Pharmacological Inhibition of Spleen Tyrosine Kinase Suppressed Neuroinflammation and Cognitive Dysfunction in LPS-Induced Neurodegeneration Modelopen access
- Kim, Min Woo; Choe, Kyonghwan; Park, Jun Sung; Lee, Hyeon Jin; Kang, Min Hwa; Ahmad, Riaz; Kim, Myeong Ok
- Issue Date
- lipopolysaccharide; neuroinflammation; neurodegeneration; microglia; Syk; cognitive and memory dysfunctions
- CELLS, v.11, no.11
- Journal Title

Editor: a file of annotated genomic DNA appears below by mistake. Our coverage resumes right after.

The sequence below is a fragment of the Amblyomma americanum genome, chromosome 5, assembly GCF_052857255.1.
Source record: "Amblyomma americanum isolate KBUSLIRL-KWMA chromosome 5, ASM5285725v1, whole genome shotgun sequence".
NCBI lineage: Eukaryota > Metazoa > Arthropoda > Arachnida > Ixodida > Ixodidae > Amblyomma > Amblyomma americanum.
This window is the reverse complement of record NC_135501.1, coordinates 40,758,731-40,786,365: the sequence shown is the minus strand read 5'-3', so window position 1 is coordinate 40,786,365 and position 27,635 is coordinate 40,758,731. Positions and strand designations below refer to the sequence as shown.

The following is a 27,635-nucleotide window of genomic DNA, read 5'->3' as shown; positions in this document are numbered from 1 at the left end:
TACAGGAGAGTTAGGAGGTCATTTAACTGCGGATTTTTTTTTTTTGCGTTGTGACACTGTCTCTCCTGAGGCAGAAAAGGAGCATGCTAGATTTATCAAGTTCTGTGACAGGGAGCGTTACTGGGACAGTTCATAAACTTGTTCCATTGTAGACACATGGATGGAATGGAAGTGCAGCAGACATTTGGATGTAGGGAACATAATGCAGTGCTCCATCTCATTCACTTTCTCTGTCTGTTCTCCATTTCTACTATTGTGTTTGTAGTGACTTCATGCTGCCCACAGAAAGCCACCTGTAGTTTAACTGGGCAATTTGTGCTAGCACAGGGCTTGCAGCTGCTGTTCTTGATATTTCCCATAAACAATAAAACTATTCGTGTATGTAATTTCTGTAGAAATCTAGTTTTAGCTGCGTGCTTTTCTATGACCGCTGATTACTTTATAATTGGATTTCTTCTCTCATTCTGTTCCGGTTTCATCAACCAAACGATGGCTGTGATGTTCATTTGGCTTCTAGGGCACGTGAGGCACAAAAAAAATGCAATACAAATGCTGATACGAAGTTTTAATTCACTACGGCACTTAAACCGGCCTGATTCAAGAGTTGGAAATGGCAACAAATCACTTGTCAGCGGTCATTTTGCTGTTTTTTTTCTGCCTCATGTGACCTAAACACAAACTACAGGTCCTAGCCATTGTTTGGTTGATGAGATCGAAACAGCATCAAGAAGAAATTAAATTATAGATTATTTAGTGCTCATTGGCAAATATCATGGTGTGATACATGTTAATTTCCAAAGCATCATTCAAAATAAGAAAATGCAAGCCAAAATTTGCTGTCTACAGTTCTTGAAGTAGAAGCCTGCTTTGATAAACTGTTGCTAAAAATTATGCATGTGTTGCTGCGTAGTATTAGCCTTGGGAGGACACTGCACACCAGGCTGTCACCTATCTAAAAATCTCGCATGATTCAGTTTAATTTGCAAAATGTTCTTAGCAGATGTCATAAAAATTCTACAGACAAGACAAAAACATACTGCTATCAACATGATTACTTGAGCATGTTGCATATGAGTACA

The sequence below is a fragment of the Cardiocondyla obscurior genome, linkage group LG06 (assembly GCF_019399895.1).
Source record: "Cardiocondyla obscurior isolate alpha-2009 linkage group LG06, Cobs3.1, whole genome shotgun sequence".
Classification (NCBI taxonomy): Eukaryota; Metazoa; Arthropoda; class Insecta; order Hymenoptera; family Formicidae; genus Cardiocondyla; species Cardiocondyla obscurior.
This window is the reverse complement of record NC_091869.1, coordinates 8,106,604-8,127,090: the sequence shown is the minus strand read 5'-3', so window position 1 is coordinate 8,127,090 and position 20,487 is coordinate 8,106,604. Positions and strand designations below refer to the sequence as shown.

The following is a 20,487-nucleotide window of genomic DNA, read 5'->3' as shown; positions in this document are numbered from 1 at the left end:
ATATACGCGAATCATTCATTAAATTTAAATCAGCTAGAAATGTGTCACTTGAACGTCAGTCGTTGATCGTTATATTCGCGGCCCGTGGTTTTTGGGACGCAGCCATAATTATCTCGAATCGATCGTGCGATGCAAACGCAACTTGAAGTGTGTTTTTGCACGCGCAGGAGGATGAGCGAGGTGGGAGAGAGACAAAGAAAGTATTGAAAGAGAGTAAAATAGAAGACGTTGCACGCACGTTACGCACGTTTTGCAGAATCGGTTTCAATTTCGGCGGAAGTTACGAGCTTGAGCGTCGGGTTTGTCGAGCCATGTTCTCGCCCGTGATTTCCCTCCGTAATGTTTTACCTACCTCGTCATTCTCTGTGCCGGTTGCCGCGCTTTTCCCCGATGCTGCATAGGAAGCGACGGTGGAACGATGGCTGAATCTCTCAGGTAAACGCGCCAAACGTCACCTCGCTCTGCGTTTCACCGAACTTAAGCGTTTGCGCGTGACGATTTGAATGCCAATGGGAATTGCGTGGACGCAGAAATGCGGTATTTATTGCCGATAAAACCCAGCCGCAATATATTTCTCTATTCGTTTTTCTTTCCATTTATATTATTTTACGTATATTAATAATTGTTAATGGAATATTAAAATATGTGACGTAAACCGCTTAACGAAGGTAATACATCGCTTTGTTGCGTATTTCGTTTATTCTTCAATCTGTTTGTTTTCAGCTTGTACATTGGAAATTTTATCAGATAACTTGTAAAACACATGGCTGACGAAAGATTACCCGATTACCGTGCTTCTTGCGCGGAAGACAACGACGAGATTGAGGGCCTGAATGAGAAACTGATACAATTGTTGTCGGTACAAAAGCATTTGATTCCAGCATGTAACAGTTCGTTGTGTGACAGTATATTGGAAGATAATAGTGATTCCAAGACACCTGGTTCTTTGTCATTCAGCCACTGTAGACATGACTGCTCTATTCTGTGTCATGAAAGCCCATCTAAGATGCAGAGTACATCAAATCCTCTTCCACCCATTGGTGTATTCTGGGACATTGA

- Tyrosine-protein kinase (Syk) plays a potential role in neuroinflammation and adaptive immune responses in several neurodegenerative conditions. Seeing the significant role of Syk in the pathophysiology of neurodegeneration, several pharmacological inhibitors have been developed. One of the known inhibitors of Syk is BAY61-3606, which has shown efficacies in Alzheimer's disease (AD) through regulating amyloid production. However, little is known about its efficacies in neuroinflammation and neurodegeneration. Our finding showed that Syk expression was up-regulated by lipopolysaccharide (LPS)-dependent manner, and BAY61-3606 significantly suppressed the activated microglia (ionized calcium-binding adaptor molecule 1 [Iba-1]) and the inflammatory cytokines (tumor necrosis factor-alpha [TNF-alpha], interleukin 1-beta [IL-1 beta], IL-6) and other inflammatory mediators (nuclear factor kappa B [NF-kappa B], cyclooxygenase-2 [Cox-2], and inducible nitric axide synthase [iNOS]) in the lipopolysaccharide (LPS)-treated in vivo and in vitro models. Moreover, BAY61-3606 significantly reduced microglia-mediated neuronal cell death by regulating the expression of Cytochrome C and Bim (B-cell lymphoma 2 [BCL-2] interacting mediator of cell death) in the LPS-treated mice brain and HT22 cells. Furthermore, the expression of synaptic markers, synaptosomal-associated protein, 25 kDa (SNAP25), synaptophysin (Syp), and postsynaptic density protein-95 (PSD95) in LPS-challenged mice showed that BAY61-3606 significantly recovered the synaptic markers. Finally, we have analyzed the effects of BAY61-3606 against memory and cognitive dysfunctions in the LPS injected mice. The Y-maze test and Passive avoidance test suggested that BAY61-3606 significantly protected against LPS-induced cognitive and memory dysfunctions. The current findings not only highlight the mechanisms of Syk in the pathophysiology of neuro-inflammation, but also support the therapeutic efficacy of BAY61-3606 in the management of neurodegeneration.
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